Location-Based Services And The Customer Lifecycle

Knights Plaza RetailI'm currently sitting in an event in Boston called GeoM2, an afternoon of panels discussing the future of location-based marketing. It struck me that there are lots of players in this space focusing on a moment in time - the check-in, the conversion, the experience. So many LBS services are in fact focused on the offer - if you are in the neighborhood, come get some nachos. The offer is valuable, certainly, but from a retail strategy standpoint, what's the point of the offer? For Groupon, the offer is typically geared towards trial. For Foursquare, it's loyalty. In all cases, however, the offer might change over time, but the view of the consumer is static.

Consumers aren't static, however. Though the layers have gotten more complicated, the sales funnel hasn't gone away. Brands still need to migrate consumers through the great circle of marketing life - Awareness, Trial, Churn, and Satisfaction/Loyalty. All roads lead to one of these four places: as trial becomes loyalty becomes evangelism, that evangelism creates new awareness, and the circle moves ever on and on. Shouldn't my "offers" reflect my changing place on that great wheel?

If I've had one prior check-in, I've already had trial, so my offers should naturally migrate to loyalty/repeat business incentives. If I check in five more times within a certain period, I should get that offer - mayor or no. And If I check in a lot, it's time for that business to start treating me like a brand ambassador, and not as a mere upsell opportunity. For example, I have coffee at the same place in Carrboro, NC, every day I am in town (Jessee's, btw - best beans in town!) I check in every time. I will never become the mayor. But I have a deep relationship with Jessee's. Trial-oriented offers aren't right for me. And they've already got my loyalty - the metric tonnage of my prior check-ins can establish that. Now what they should be encouraging is evangelism. My "offers" should revolve around my introducing someone new to Jessee's, and checking in with them together. That's a relationship you can't assume from the first check-in, but it isn't rocket surgery to get there from the data I am already providing Jessee's.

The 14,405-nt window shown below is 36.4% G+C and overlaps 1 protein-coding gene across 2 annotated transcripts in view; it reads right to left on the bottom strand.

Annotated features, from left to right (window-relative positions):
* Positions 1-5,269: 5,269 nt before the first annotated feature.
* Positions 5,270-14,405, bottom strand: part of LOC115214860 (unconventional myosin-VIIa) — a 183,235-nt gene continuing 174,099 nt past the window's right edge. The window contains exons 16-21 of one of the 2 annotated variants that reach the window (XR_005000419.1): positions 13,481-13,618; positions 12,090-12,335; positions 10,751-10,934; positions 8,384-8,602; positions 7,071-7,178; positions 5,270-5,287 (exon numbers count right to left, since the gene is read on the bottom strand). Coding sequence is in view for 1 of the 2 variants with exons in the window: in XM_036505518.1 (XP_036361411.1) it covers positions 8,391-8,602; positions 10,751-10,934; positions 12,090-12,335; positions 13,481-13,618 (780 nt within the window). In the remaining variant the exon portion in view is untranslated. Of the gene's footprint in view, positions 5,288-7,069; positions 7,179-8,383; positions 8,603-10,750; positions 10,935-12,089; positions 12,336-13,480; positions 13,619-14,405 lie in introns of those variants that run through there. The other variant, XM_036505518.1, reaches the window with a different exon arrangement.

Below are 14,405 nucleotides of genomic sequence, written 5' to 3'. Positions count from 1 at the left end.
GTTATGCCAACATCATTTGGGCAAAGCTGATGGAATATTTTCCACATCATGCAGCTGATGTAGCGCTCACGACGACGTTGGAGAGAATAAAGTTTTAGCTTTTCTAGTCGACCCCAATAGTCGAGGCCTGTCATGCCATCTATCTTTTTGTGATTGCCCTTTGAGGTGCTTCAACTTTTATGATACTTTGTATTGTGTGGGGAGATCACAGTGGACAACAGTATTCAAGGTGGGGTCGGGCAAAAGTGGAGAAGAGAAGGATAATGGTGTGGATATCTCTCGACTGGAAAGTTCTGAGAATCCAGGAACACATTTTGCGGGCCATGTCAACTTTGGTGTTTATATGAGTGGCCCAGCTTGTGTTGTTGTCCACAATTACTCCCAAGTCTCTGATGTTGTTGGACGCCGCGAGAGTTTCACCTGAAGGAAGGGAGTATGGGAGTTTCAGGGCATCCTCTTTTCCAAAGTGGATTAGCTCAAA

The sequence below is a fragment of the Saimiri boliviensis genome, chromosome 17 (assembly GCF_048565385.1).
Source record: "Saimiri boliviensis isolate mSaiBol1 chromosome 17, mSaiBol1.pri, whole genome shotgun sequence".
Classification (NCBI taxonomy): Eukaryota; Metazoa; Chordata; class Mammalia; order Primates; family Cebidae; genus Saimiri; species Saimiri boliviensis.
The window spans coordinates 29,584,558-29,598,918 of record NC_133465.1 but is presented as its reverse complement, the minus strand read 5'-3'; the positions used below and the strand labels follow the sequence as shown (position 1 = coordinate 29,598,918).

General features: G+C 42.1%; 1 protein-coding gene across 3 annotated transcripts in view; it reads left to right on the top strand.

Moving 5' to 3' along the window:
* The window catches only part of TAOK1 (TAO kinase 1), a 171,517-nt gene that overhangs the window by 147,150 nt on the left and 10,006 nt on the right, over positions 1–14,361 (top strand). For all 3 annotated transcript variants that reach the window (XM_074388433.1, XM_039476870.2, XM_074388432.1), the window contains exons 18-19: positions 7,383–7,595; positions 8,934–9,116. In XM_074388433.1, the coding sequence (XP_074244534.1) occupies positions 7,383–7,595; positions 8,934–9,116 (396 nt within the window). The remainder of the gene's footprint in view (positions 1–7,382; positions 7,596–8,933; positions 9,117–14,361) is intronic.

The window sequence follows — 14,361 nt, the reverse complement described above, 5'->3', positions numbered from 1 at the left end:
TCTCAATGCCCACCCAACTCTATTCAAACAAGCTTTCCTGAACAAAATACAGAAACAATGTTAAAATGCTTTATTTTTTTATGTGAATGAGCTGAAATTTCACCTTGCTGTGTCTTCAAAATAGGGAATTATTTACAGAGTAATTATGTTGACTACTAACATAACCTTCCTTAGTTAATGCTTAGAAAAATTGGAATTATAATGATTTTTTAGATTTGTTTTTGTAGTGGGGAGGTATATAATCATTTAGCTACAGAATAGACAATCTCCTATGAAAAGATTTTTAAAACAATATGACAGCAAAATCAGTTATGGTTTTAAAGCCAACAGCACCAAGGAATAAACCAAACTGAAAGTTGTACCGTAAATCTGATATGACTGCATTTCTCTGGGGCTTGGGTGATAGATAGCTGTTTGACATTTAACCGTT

This truly consumer-centric model for LBS should also translate to the actual products and services being offered themselves. I check-in to The Franklin Hotel lobby bar from time to time. Their long-running, never changing Groupon offer is for a cheese plate. I don't want a cheese plate. When I check-in, I want an offer tailored to my previous purchase history (which is, without fail, a Plymouth Martini, up with a twist.)

How would The Franklin know that they should offer me a Plymouth Martini? From modeling my place on the great circle of marketing life, of course. If I have checked in ten times at The Franklin over a few months, chances are I'd be responsive to the 10th check-in just flat out asking me: what's your drink? After all, collected profile data online is exactly like dating someone. If I've gone out with you ten times, chances are I'll let you get to second base. Just sayin'.

If LBS apps and services expect to hit a home run, they have to do a little more than just buy me dinner.